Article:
• Sun. Mar 3rd, 2024

The naked truth about mole-rats

ByBen Thomas

Feb 14, 2018
Angry female naked mole rat. Credit: Buffenstein/Barshop Institute/UTHSCSA

Recent work suggests that naked mole-rats are highly durable, resistant to many diseases, and seemingly live without ageing.  

The naked mole-rat has stood out to scientists for some time, as they have a lifespan of over 30 years – 5 times greater than would normally be expected for a rodent of their size.

In the last few decades researchers have begun investigating these curious creatures and, along with many other intriguing findings, have found that diseases associated with ageing such as cancers are very rare,  and that – unlike other mammals – they maintain bone, heart, and metabolic heath well into old age.

However, much of this work has been on small numbers of naked mole-rats, meaning these findings couldn’t be asserted for sure – it may just be an anomaly due to the small sample size.

Scientists from Calico labs, San Francisco, a Google founded research and development company which seeks to understand the biology of ageing and thus combat ageing and related diseases, decided to test these ideas with a large, and high quality, sample size of 3299.

Once the scientists had managed to gather data on the lifespan of these creatures, they combined their data sets and drew a survival graph, which is where their data began to shed light on these impressive creatures.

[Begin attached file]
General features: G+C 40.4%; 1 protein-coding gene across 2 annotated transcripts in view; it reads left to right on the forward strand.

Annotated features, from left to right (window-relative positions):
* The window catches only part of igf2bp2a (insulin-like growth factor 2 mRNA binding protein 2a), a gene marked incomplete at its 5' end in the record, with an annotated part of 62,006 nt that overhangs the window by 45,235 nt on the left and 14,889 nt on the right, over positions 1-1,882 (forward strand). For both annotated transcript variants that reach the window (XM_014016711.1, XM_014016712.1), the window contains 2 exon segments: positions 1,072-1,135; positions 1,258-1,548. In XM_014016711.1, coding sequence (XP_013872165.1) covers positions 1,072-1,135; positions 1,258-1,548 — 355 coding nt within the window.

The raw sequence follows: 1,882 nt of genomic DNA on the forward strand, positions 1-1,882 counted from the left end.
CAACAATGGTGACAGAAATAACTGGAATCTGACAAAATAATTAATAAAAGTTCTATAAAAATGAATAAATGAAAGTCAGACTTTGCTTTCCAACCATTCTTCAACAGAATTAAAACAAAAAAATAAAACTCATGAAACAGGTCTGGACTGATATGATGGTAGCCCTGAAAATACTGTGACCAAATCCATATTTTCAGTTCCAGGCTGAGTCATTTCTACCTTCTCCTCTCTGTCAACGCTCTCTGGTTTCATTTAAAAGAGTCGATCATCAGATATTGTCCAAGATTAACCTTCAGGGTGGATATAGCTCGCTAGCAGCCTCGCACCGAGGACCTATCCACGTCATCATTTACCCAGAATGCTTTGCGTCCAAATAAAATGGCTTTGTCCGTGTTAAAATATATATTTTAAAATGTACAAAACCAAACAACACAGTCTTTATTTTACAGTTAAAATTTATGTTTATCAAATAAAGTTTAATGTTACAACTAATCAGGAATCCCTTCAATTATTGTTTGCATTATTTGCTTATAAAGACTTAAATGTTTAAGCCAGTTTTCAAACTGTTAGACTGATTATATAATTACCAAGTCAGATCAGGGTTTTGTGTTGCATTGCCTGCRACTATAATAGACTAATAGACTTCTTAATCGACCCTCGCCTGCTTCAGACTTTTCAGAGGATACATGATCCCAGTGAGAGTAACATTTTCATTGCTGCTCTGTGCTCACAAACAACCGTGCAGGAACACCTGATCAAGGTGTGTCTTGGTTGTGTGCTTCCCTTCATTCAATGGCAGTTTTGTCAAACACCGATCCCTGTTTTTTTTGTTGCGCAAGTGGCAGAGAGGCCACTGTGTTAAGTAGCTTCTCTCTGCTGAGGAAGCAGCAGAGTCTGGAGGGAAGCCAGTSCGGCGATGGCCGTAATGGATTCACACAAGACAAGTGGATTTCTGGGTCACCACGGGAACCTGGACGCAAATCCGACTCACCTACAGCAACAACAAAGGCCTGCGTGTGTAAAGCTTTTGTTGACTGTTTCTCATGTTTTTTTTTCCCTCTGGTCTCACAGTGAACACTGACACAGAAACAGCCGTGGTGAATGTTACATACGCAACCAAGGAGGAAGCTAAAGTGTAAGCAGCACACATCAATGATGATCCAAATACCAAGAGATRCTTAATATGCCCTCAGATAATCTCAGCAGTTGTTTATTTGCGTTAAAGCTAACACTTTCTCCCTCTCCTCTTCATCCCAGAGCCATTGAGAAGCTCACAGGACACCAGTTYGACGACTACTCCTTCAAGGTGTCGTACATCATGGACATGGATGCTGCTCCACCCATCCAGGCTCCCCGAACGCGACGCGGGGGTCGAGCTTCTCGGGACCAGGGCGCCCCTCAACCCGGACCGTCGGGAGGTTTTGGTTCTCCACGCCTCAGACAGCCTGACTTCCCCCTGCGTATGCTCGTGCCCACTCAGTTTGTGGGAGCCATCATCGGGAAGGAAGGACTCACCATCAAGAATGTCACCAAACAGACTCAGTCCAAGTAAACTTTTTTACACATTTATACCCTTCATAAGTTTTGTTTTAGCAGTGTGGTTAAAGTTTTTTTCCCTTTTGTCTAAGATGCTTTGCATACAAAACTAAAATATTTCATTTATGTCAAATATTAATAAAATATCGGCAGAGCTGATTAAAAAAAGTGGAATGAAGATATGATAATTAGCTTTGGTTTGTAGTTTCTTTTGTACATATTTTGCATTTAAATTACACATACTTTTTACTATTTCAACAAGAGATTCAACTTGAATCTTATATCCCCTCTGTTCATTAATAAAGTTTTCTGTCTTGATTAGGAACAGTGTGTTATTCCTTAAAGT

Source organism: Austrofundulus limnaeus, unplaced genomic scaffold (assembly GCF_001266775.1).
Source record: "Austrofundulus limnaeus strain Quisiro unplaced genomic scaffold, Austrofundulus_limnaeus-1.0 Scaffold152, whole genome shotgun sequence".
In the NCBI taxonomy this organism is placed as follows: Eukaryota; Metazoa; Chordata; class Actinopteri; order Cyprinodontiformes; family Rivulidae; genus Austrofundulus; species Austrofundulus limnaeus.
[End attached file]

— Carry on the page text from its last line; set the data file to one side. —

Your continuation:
Unlike other mammals, the risk of mortality of a naked mole-rats did not increase with age.

Gompertz’s law, also known as the law of death, states that death rates exponentially increase with age. This is certainly true of the vast majority of species studies but is seemingly defied by naked mole-rats.

This puts the naked mole-rat in a unique category of rodents as well as mammals in general.

These results also suggest that the maximal life span of a naked mole-rat is far higher than the 30-year mark currently thought of as the maximum.

Why is this important?

Ageing is a major 21st century public health crisis: 40% of the 2016 NHS budget is spent on over 65s, and the number of people in Britain over 65 is expected to increase by 20% by 2025.

This burden can’t be ignored, as the need for care will increase and so will the strain on the NHS budget. Unless ageing is understood, the disabilities and co-morbidities associated with ageing threaten to overwhelm health services in the UK.

Scientists studying ageing so far have relied on studying natural ageing in humans, immortalised cancer cell lines (which are not fantastic models) and health conditions where ageing is accelerated.

Optimistic scientists may even have looked into studying the immortal jellyfish, but this is an incredibly poor model for understanding human ageing due to the numerous biological differences between mammals and jellyfish.

Now, however, that scientists have identified a species of rodent which seemingly defies the laws of ageing influenced death rates, a potential avenue has been identified through which the biology of ageing in mammals can be better understood.

These creatures can survive 18 minutes without oxygen, have a very high resistance to tumours, and defy the laws of ageing-related death. They’re certainly a species to study further!  

Image credit: Jedimentat44 via flickr 

By Ben Thomas

PhD Student in the British Heart Foundation Centre for Cardiovascular Science, interested in all things science.

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